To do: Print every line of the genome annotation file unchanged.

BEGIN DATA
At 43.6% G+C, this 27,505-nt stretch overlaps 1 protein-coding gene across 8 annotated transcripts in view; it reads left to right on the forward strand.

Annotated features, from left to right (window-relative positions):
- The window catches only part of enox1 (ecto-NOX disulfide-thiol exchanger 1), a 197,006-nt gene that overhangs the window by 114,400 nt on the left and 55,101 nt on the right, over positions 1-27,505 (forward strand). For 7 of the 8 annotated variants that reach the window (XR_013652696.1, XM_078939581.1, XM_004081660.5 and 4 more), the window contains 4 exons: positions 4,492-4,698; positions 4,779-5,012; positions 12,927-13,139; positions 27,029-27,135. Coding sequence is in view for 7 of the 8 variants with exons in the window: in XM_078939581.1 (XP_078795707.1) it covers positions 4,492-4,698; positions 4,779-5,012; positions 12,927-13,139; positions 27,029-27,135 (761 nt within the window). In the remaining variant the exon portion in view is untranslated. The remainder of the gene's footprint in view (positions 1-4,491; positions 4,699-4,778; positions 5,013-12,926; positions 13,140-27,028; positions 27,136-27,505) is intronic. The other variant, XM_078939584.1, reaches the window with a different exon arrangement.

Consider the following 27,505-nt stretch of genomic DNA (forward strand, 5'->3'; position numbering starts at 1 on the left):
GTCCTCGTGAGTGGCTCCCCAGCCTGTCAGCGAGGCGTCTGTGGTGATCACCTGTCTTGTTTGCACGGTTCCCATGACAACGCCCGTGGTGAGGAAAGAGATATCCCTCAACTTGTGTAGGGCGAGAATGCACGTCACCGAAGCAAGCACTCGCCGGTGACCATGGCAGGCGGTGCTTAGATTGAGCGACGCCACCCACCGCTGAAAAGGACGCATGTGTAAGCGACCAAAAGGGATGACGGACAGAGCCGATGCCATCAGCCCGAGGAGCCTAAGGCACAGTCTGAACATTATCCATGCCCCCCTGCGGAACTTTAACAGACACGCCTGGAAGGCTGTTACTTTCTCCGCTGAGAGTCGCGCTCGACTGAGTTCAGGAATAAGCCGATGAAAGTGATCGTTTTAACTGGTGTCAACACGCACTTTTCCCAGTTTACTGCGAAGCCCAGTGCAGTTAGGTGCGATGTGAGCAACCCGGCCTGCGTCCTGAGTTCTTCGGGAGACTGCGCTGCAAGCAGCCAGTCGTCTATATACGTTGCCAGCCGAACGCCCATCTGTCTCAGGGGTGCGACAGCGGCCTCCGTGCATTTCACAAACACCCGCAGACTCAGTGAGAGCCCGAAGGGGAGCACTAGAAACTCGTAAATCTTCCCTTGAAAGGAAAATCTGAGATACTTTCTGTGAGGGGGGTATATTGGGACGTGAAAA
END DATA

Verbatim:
At 43.6% G+C, this 27,505-nt stretch overlaps 1 protein-coding gene across 8 annotated transcripts in view; it reads left to right on the forward strand.

Annotated features, from left to right (window-relative positions):
- The window catches only part of enox1 (ecto-NOX disulfide-thiol exchanger 1), a 197,006-nt gene that overhangs the window by 114,400 nt on the left and 55,101 nt on the right, over positions 1-27,505 (forward strand). For 7 of the 8 annotated variants that reach the window (XR_013652696.1, XM_078939581.1, XM_004081660.5 and 4 more), the window contains 4 exons: positions 4,492-4,698; positions 4,779-5,012; positions 12,927-13,139; positions 27,029-27,135. Coding sequence is in view for 7 of the 8 variants with exons in the window: in XM_078939581.1 (XP_078795707.1) it covers positions 4,492-4,698; positions 4,779-5,012; positions 12,927-13,139; positions 27,029-27,135 (761 nt within the window). In the remaining variant the exon portion in view is untranslated. The remainder of the gene's footprint in view (positions 1-4,491; positions 4,699-4,778; positions 5,013-12,926; positions 13,140-27,028; positions 27,136-27,505) is intronic. The other variant, XM_078939584.1, reaches the window with a different exon arrangement.

Consider the following 27,505-nt stretch of genomic DNA (forward strand, 5'->3'; position numbering starts at 1 on the left):
GTCCTCGTGAGTGGCTCCCCAGCCTGTCAGCGAGGCGTCTGTGGTGATCACCTGTCTTGTTTGCACGGTTCCCATGACAACGCCCGTGGTGAGGAAAGAGATATCCCTCAACTTGTGTAGGGCGAGAATGCACGTCACCGAAGCAAGCACTCGCCGGTGACCATGGCAGGCGGTGCTTAGATTGAGCGACGCCACCCACCGCTGAAAAGGACGCATGTGTAAGCGACCAAAAGGGATGACGGACAGAGCCGATGCCATCAGCCCGAGGAGCCTAAGGCACAGTCTGAACATTATCCATGCCCCCCTGCGGAACTTTAACAGACACGCCTGGAAGGCTGTTACTTTCTCCGCTGAGAGTCGCGCTCGACTGAGTTCAGGAATAAGCCGATGAAAGTGATCGTTTTAACTGGTGTCAACACGCACTTTTCCCAGTTTACTGCGAAGCCCAGTGCAGTTAGGTGCGATGTGAGCAACCCGGCCTGCGTCCTGAGTTCTTCGGGAGACTGCGCTGCAAGCAGCCAGTCGTCTATATACGTTGCCAGCCGAACGCCCATCTGTCTCAGGGGTGCGACAGCGGCCTCCGTGCATTTCACAAACACCCGCAGACTCAGTGAGAGCCCGAAGGGGAGCACTAGAAACTCGTAAATCTTCCCTTGAAAGGAAAATCTGAGATACTTTCTGTGAGGGGGGTATATTGGGACGTGAAAA